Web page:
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    There are many ingredients that are necessary for a relationship to be strong and healthy. But if I would be asked to name the single most important ingredient, I would say it is trust. A relationship cannot be strong unless both people trust one another. This is true of the relationship between husband and wife, between parents and children, between siblings, between friends, and between business partners or associates.

    The story told in the beginning of Parashat Hayeh-Sarah gives us an example of how NOT to build trust.

    After the death of Avraham’s wife, Sarah, he approached Beneh Het, the people who lived in the area, and asked to buy Me’arat Ha’machpelah, the cave he wanted as a burial site, which belonged to one of the tribe’s members, Efron. Efron stepped forward and appeared like a really nice guy. He told Avraham that he could have the cave for free, and that he†could†even†have†the†entire†field†where†the cave is located. Avraham then said he wanted to pay, at which point Efron asked for an astronomical sum of money – 400 silver coins.

    The Rabbis comment that this absurd price showed that Efron was greedy, and that even from the outset, he wanted Avraham to pay a truckload of money for the property.

    Efron was a fraud. He spoke very kindly, as though he was very generous, but in truth, he was out for Avraham’s money.

    In fact, the gematria of the name עפרן

    is the same as that of רע†עין†(“evil eye,”

    referring to greed).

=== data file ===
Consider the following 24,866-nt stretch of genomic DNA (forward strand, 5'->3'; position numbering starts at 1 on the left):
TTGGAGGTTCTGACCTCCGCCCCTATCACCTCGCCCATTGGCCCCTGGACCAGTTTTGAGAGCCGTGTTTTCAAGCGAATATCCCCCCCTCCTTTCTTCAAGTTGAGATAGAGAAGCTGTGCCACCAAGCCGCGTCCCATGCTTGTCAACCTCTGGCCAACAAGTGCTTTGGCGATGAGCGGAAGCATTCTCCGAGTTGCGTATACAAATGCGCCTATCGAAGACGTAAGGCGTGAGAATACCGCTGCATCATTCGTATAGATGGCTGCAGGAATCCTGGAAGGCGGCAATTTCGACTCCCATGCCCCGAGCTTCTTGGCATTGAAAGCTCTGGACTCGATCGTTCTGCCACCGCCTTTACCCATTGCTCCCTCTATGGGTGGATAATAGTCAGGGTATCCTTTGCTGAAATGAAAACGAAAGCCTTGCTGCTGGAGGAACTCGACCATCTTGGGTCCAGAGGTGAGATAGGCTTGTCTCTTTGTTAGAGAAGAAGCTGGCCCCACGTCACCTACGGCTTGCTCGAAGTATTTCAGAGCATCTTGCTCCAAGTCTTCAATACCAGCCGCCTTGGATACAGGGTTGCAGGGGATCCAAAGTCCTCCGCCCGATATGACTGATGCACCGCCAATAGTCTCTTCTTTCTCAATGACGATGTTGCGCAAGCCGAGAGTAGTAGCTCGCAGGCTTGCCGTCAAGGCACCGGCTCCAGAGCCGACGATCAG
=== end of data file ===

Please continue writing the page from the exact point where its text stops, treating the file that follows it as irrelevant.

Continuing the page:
This story warns us that some people are outwardly nice, sweet, friendly and smiley, but they cannot be trusted.

    How do we build trust in a relationship?

    The Torah emphasizes that Efron spoke to Avraham באזני†בני†חת†– “in the ears” of

    his townspeople, loudly and publicly, so that he could be heard. Efron projected this image of kindness and generosity only because he was in public, because he was being heard. But when he spoke to somebody about Avraham privately, he spoke much differently.

    This is why Efron could not be trusted. Avraham sensed that he was putting on a show, that he came across as a generous person when they were together, but behind Avraham’s back, Efron was far from being kind…

    The†first†rule†of†building†trust†is not to talk behind a person’s back. If we say ten negative things about a person behind his back, it is very likely that he will†find†out†about†at†least†two†of†themƆThat’s the way it works. And once that person†finds†out†that†we†said†something†disparaging about him behind his back, he will never be able to trust us again.

    Trust requires that both people know that if one of them has a complaint about the other, that complaint is expressed to him, and not to somebody else. Of course, the complaint should be expressed in a gentle, respectful and constructive manner. But it should be expressed between them, and not shared with others.

    If we want people to trust us, we need to speak and act kindly to them not only באזני†בני†חת†, when our words are heard

    and our actions are seen, but also behind their backs, in private.

    Let us strive to be loyal and respectful to the people who are important to us not only in their presence, but even in their absence, and this will help ensure that all our relationships will be strong, enduring, and mutually rewarding.